Let’s make campaign financing democratic

Campaign finance reform is high on the Democratic Party’s to-do list and a bill on campaign finance reform is already in committee in the House. The Supreme Court’s decision in the Citizens United case not only unwound the McCain-Feingold Campaign Financing Act but overturned 100 years of weaker congressional attempts at controlling campaign financing. A bill is already in committee in the House to repair the mischief of Citizens United.

So, what are the problems such legislation should address? The major problems are, first, anyone who contributes a large sum to a campaign generally wants something in return, access to the candidate if elected, votes on issues impinging on the contributor’s well-being whether the candidate agrees it’s in the best interest of the country or not.

The second problem is all the advantages falling to the incumbent. Incumbents have time to learn how to please their big contributors and follow their directions. For this reason, they get most of the big money; the challenger is left out.

These, of course, are only two major problems with current campaign financing. I would suggest that the United States could eliminate all the current problems of financing, by replacing all the rules and regulations with one form of financing: anonymous “crowdfunding.”

Crowdfunding is what Bernie Sanders relied on in his 2016 run for the presidency when he refused federal and PAC funding and raised $234.3 million from millions of contributions averaging $27. Other candidates are following in Bernie’s footsteps and raising large sums via crowdfunding. Actblue.com, the largest online crowdfunding operation for local, state, and national Democratic candidates, has raised over $8 billion since 2004. /p>

The 50,000 people who just favor the candidate’s positions and want no special favors from him or her, contributing $20 apiece via crowdsourcing, amounts to $1 million. Crowdsourcing involves none of the problems of a $1 million dollar contribution from a billionaire.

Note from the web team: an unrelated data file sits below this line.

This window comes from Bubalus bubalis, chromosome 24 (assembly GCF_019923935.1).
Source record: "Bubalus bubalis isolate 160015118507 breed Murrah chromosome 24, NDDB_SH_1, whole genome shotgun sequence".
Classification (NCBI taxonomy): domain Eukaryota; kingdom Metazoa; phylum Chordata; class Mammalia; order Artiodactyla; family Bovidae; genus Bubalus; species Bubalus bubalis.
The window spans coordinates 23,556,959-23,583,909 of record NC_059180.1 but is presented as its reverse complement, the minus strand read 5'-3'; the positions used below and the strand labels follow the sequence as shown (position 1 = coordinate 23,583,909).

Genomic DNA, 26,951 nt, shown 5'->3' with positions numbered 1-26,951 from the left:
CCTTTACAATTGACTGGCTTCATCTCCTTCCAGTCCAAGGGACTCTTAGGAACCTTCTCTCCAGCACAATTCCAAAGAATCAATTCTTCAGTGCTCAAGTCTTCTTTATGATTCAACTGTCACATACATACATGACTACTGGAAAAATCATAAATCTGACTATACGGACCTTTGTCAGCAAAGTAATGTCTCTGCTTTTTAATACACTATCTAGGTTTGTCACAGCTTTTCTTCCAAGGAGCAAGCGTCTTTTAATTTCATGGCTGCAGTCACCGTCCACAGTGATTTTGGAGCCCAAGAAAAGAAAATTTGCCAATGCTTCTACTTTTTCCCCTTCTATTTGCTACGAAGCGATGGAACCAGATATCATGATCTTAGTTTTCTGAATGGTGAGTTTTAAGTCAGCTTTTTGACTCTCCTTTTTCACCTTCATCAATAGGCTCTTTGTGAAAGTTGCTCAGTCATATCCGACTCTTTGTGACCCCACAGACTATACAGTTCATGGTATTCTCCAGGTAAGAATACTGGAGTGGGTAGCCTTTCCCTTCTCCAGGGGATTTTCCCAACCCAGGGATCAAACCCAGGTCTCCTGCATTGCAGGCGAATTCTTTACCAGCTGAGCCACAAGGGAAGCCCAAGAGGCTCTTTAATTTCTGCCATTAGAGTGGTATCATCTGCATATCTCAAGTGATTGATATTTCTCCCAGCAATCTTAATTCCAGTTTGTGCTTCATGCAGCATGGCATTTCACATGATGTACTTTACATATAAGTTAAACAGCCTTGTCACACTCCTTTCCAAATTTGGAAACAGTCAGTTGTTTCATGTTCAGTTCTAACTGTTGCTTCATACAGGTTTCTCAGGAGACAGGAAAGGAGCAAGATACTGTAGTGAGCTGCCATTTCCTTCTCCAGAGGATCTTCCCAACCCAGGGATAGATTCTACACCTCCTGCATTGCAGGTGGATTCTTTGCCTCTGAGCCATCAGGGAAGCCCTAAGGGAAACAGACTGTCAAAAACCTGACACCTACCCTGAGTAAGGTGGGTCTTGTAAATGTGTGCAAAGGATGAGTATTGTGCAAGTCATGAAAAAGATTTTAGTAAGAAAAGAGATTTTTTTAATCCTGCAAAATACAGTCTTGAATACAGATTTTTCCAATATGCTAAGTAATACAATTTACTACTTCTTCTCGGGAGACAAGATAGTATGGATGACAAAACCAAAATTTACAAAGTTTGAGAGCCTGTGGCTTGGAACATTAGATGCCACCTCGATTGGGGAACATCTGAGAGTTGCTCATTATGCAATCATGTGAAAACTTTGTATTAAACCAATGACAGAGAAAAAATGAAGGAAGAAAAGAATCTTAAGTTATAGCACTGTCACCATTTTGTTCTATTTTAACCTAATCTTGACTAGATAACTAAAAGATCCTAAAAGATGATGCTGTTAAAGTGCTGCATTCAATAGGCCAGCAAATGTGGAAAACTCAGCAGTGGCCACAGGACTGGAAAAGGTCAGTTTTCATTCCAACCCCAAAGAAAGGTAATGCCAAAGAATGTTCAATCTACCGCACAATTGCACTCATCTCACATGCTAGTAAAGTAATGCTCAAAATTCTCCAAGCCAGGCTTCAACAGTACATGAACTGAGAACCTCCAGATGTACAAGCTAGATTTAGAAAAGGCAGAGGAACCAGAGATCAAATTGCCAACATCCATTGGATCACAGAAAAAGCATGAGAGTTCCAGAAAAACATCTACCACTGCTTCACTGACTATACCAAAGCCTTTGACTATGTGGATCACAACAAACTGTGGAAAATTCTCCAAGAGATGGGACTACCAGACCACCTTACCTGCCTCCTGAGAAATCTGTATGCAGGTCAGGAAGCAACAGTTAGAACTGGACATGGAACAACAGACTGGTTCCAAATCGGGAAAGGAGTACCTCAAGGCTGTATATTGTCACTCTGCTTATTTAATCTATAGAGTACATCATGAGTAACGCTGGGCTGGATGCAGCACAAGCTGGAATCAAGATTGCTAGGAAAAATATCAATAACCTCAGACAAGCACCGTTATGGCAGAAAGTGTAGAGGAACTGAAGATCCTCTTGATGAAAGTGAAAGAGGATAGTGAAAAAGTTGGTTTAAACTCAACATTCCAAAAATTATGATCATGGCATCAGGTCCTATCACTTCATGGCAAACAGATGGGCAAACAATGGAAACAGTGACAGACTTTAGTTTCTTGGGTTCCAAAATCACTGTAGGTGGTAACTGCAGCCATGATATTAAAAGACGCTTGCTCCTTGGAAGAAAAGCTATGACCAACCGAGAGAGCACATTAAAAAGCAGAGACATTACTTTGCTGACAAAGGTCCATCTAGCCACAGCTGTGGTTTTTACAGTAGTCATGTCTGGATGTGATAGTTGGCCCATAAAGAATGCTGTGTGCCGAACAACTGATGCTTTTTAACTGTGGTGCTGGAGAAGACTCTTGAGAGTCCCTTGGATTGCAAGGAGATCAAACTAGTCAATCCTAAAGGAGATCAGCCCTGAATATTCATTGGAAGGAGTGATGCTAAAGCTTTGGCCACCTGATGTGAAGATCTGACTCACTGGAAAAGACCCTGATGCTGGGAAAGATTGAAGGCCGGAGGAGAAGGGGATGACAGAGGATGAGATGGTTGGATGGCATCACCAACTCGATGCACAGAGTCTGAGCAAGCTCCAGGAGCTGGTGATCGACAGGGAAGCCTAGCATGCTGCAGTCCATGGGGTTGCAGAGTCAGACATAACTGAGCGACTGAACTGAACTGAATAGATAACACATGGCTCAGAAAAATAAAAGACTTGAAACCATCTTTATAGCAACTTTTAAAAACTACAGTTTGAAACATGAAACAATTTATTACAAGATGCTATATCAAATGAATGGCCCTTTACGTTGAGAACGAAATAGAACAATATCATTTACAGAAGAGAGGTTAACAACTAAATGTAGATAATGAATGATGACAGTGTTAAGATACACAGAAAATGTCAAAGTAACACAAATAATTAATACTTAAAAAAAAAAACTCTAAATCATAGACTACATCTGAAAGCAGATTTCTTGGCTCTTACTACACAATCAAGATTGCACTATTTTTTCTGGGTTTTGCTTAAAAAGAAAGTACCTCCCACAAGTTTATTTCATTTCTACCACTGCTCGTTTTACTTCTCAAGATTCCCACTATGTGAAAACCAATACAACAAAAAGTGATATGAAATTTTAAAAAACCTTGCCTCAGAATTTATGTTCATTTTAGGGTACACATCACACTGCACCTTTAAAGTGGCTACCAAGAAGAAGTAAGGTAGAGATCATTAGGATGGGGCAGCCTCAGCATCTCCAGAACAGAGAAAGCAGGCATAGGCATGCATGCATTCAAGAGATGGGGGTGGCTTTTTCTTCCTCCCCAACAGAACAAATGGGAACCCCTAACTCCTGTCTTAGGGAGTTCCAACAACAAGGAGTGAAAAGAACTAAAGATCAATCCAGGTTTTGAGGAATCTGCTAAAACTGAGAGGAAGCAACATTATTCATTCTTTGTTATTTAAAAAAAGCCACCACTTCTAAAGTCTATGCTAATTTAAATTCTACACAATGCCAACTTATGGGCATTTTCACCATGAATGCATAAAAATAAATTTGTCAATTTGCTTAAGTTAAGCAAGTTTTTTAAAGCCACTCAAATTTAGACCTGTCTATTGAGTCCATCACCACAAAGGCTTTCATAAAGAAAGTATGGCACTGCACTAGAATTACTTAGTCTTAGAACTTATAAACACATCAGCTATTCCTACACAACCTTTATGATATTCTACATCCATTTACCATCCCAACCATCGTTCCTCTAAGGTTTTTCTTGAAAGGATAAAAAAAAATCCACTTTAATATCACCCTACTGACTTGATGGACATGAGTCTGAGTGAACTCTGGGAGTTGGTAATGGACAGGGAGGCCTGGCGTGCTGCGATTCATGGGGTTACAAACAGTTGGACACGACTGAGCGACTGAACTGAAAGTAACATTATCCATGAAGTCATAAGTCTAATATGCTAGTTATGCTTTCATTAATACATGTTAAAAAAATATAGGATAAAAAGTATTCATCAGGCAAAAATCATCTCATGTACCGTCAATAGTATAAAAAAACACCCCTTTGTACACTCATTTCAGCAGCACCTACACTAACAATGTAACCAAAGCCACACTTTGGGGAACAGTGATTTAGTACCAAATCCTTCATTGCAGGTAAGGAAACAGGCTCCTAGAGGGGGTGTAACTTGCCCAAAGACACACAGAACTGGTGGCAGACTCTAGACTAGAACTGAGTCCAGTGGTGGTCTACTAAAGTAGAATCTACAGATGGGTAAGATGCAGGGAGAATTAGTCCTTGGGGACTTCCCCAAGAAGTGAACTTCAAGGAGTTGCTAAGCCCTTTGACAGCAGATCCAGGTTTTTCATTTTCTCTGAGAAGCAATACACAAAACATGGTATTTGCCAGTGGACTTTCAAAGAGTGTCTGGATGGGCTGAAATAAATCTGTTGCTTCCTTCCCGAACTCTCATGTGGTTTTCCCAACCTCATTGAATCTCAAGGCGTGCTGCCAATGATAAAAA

Perhaps the greatest contribution to our political system such an approach would bring is that it would extend our fragile democracy to campaign financing. We saw how fragile our democracy is Jan. 6 of this year. We could expand that democracy, strengthen it, by extending it to campaign financing, resolving the problems of the latter at the same time.

Contributors to a crowdfunding campaign would have no vested interests. They would simply want their candidate to continue voting the way he or she has voted in the past. Those who raised more than the limit would be allowed to share the excess with other candidates of their choosing.

The candidates themselves would have nothing to hide from the electorate. If candidates were limited to crowdfunding, they would be perfectly free to vote their conscience on every issue, every bill the vote upon.

The crowdsourcing would have to be anonymous and controlled, limited to, say, $1,000 or some other reasonable figure. Crowdfunders could not be identified by the size of their contribution to the candidate.

Crowdsourcing campaigns would also diminish the growing power inequality that comes with the expanding wealth inequality the United States is experiencing. If “all men are created equal” in the Declaration of Independence is to mean anything politically, we need to eliminate the effects of Citizens United decision. Crowdfunding would do that.

Local fundraisers in homes and public buildings may continue as usual, under the same rules and limitations as crowdsourcing. Strict limitations on any political contribution are on President Biden’s to-do list, anyway.

We have moved voting machines into the 21st century. I would suggest it’s time bring campaign financing into it and strengthen democracy at the same time.

(Williamsport Sun-Gazette, March 10, 2021)
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